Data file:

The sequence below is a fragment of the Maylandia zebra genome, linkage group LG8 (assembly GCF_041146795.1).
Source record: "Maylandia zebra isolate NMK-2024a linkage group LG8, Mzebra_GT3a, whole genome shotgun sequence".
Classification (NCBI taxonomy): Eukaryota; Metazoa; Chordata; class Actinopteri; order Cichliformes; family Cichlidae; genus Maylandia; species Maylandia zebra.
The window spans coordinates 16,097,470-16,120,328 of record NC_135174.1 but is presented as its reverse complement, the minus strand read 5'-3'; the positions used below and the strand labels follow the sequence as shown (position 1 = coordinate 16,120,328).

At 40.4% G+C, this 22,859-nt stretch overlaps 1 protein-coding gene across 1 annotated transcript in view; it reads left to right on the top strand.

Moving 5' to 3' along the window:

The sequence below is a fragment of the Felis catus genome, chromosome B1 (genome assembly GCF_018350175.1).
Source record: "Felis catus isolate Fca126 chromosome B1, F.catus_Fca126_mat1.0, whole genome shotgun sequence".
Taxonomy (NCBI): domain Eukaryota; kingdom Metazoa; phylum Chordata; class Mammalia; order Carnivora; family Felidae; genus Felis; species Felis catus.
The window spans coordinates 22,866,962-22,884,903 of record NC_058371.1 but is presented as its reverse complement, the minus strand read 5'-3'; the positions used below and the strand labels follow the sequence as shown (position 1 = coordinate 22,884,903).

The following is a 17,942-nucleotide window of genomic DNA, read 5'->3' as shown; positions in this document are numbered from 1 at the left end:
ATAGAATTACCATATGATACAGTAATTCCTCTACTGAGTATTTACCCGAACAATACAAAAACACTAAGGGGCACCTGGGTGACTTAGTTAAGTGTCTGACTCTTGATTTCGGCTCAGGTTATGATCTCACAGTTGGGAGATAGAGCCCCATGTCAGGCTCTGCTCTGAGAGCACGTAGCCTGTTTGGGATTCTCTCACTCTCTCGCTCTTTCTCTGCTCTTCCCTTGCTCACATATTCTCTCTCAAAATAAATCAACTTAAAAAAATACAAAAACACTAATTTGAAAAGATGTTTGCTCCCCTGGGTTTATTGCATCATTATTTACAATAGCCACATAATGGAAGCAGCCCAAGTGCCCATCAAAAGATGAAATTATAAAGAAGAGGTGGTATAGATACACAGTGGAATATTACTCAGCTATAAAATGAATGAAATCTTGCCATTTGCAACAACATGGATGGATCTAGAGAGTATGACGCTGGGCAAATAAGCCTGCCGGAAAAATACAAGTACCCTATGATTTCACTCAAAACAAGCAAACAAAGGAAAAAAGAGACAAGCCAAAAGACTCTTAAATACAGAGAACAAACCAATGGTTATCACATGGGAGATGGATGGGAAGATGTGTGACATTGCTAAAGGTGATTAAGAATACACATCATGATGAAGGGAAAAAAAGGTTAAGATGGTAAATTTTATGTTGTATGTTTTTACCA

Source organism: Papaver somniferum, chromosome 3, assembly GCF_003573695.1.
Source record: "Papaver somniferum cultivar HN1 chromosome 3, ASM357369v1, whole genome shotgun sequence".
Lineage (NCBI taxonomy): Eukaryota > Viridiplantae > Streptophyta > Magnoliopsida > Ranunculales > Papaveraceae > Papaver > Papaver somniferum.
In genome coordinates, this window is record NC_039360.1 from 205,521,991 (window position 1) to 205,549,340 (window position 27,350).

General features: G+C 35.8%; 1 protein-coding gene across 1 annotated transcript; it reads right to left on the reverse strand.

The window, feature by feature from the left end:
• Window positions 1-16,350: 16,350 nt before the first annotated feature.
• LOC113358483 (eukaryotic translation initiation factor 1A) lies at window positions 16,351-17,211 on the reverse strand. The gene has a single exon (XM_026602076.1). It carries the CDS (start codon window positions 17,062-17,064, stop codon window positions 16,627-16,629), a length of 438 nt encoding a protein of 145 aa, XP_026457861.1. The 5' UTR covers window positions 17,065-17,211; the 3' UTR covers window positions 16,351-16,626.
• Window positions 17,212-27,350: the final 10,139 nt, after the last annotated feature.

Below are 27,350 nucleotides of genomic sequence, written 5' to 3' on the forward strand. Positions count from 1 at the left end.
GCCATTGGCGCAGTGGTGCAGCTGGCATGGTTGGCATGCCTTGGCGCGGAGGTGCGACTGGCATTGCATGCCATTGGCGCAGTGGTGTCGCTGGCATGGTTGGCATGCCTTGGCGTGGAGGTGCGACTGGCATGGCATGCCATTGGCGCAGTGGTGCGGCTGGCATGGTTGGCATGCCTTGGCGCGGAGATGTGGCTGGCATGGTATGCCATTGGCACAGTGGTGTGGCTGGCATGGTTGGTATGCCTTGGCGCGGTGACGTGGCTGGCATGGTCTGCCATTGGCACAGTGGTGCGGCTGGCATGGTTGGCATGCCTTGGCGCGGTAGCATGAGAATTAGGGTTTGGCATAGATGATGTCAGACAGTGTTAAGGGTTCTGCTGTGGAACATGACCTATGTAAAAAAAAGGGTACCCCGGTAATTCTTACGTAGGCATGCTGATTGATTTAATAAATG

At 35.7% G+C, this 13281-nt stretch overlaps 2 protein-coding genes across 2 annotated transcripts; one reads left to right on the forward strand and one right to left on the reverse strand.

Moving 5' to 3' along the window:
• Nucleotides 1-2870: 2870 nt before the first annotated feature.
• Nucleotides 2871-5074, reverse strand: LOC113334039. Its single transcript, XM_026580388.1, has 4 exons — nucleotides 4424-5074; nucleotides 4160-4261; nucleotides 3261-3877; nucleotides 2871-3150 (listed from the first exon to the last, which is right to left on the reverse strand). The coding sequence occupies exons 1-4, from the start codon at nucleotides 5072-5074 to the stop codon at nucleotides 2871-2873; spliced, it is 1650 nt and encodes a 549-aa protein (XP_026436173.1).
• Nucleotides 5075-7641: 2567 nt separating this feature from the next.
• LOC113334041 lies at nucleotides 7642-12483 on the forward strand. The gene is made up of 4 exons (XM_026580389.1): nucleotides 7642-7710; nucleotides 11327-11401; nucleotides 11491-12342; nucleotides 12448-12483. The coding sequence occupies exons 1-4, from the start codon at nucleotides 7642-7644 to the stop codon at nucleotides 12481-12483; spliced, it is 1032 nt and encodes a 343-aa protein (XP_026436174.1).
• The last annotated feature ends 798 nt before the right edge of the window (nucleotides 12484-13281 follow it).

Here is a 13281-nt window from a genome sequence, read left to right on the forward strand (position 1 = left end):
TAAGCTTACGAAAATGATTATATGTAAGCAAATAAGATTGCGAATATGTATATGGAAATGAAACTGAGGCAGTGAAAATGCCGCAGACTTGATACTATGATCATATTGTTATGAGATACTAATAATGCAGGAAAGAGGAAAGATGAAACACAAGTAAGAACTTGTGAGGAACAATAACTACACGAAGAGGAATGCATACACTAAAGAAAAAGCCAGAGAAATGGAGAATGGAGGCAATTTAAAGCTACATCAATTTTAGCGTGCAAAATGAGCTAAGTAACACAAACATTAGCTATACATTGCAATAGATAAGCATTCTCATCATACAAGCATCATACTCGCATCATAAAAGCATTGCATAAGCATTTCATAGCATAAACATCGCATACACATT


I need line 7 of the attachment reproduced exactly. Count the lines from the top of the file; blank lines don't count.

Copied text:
The sequence below is a fragment of the Felis catus genome, chromosome B1 (genome assembly GCF_018350175.1).